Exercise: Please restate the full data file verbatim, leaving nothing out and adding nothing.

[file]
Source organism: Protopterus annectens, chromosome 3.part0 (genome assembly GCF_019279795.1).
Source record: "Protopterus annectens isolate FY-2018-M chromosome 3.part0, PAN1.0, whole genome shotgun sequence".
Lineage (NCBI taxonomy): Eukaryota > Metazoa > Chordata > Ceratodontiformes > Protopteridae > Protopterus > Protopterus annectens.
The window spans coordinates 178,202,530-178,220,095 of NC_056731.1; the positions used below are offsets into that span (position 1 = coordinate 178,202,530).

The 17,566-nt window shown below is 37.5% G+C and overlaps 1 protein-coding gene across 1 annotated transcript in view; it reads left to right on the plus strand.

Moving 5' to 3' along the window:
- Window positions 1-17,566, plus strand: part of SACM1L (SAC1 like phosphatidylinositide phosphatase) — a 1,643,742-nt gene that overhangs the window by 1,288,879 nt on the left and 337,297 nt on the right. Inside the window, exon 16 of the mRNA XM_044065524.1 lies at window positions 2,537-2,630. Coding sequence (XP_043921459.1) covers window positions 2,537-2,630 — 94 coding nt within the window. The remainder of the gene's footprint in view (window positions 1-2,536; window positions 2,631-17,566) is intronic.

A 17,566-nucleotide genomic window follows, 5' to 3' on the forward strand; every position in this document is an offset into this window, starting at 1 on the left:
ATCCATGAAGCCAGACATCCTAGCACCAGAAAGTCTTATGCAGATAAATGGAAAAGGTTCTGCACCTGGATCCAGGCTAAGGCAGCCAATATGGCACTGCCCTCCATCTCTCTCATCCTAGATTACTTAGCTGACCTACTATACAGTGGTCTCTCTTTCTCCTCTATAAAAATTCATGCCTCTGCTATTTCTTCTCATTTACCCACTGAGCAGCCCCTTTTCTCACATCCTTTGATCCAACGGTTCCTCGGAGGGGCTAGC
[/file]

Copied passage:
Source organism: Protopterus annectens, chromosome 3.part0 (genome assembly GCF_019279795.1).
Source record: "Protopterus annectens isolate FY-2018-M chromosome 3.part0, PAN1.0, whole genome shotgun sequence".
Lineage (NCBI taxonomy): Eukaryota > Metazoa > Chordata > Ceratodontiformes > Protopteridae > Protopterus > Protopterus annectens.
The window spans coordinates 178,202,530-178,220,095 of NC_056731.1; the positions used below are offsets into that span (position 1 = coordinate 178,202,530).

The 17,566-nt window shown below is 37.5% G+C and overlaps 1 protein-coding gene across 1 annotated transcript in view; it reads left to right on the plus strand.

Moving 5' to 3' along the window:
- Window positions 1-17,566, plus strand: part of SACM1L (SAC1 like phosphatidylinositide phosphatase) — a 1,643,742-nt gene that overhangs the window by 1,288,879 nt on the left and 337,297 nt on the right. Inside the window, exon 16 of the mRNA XM_044065524.1 lies at window positions 2,537-2,630. Coding sequence (XP_043921459.1) covers window positions 2,537-2,630 — 94 coding nt within the window. The remainder of the gene's footprint in view (window positions 1-2,536; window positions 2,631-17,566) is intronic.

A 17,566-nucleotide genomic window follows, 5' to 3' on the forward strand; every position in this document is an offset into this window, starting at 1 on the left:
ATCCATGAAGCCAGACATCCTAGCACCAGAAAGTCTTATGCAGATAAATGGAAAAGGTTCTGCACCTGGATCCAGGCTAAGGCAGCCAATATGGCACTGCCCTCCATCTCTCTCATCCTAGATTACTTAGCTGACCTACTATACAGTGGTCTCTCTTTCTCCTCTATAAAAATTCATGCCTCTGCTATTTCTTCTCATTTACCCACTGAGCAGCCCCTTTTCTCACATCCTTTGATCCAACGGTTCCTCGGAGGGGCTAGC